In [a] study people were paid to participate in an unrelated psychological quiz, and on the way out they were given the opportunity to donate up to $5.00 of their earnings to Save The Children. They were given three options:
Fascinating, right? Moreover:
Other studies showed similar results. For example, people would donate $11 to save one child but only $5 to save eight. The same goes for single events—like a tsunami—versus an ongoing event—like starving children.One of the first thoughts that came to mind was the approach some schools have, where they basically require parents to either give or fundraise on behalf of the school ("give or get"). This is (perhaps accidentally) rather smart and effective: Firstly, it splits the burden up among hundreds of people, with a much greater net reach. But more specifically, the givers will identify their charity with the child of those parents who are asking for the funds, and this may make them more willing to give more money.
But more importantly, individual stories are always stronger. When schools focus on one individual story and why they need support to help that child's dream, it has a stronger impact on donors. Recently I found that even bringing the numbers down from an overall support to a specific support was incredibly effective. I am on the Alumni Board at Lander College, and we did a scholarship drive during the summer to help financially strapped students for this coming school year. Just upon hearing the individualized impact the prior year's small donations had been able to have made encouraged everyone on the Board to donate more themselves, and it was a really strong pitch to other alumni. As soon as I (and others) would mention how a dozen or so students had been able to more easily afford their tuition, people would suddenly be far more interested in offering their support. It seems clear that being able to directly associate giving with a recipient, and therefore feeling that one has made a (more) significant impact, helps encourage greater levels of charity.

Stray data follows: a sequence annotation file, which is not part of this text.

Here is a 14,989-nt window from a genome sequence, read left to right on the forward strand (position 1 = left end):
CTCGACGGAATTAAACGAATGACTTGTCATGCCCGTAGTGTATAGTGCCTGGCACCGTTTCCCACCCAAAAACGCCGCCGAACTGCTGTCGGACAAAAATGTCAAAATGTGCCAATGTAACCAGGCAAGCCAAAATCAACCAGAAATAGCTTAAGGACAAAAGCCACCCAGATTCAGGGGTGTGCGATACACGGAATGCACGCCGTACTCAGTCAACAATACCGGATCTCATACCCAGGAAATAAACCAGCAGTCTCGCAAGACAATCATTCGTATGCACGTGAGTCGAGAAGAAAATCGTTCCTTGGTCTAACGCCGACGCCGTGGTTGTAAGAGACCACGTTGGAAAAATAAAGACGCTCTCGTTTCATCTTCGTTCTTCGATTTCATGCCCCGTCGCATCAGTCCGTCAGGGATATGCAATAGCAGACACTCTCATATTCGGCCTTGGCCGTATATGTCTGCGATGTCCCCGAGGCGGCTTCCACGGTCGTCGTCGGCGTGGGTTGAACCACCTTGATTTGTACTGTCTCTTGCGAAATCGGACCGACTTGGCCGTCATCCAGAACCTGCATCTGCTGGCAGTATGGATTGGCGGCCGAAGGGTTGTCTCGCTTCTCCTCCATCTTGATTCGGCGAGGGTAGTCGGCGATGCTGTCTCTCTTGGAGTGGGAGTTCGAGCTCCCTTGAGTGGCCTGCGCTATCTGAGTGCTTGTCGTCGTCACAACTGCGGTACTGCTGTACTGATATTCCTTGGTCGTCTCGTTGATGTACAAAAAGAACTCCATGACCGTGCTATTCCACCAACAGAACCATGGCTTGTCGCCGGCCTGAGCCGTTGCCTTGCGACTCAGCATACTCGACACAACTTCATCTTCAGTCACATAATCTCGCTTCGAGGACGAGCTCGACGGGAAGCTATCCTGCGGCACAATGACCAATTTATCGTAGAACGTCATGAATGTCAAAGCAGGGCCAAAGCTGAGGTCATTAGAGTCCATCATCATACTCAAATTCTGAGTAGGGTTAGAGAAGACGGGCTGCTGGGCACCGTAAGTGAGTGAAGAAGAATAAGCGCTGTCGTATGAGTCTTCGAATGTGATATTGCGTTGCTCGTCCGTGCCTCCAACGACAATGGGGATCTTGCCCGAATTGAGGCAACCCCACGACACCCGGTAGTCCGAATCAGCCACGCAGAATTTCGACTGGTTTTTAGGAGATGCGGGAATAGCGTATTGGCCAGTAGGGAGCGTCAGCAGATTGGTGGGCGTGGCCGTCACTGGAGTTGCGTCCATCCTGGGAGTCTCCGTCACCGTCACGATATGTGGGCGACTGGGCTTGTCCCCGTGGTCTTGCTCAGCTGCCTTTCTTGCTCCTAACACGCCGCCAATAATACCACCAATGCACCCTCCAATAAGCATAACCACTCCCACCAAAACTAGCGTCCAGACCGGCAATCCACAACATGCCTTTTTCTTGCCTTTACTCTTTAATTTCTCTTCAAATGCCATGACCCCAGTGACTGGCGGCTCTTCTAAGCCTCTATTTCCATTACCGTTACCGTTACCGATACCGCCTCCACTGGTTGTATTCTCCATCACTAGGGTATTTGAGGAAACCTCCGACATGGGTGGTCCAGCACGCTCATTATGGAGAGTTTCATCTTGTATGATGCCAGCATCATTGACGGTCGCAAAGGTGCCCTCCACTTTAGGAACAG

It would seem a reasonable idea for Jewish schools (and charities) to attempt such pitches, whether focusing on individual children who need financial assistance, or by idealizing the education of a class through the persona of a single student, and how giving support will help that child succeed. It will not solve the current crisis, but perhaps it can lessen its impact just a bit.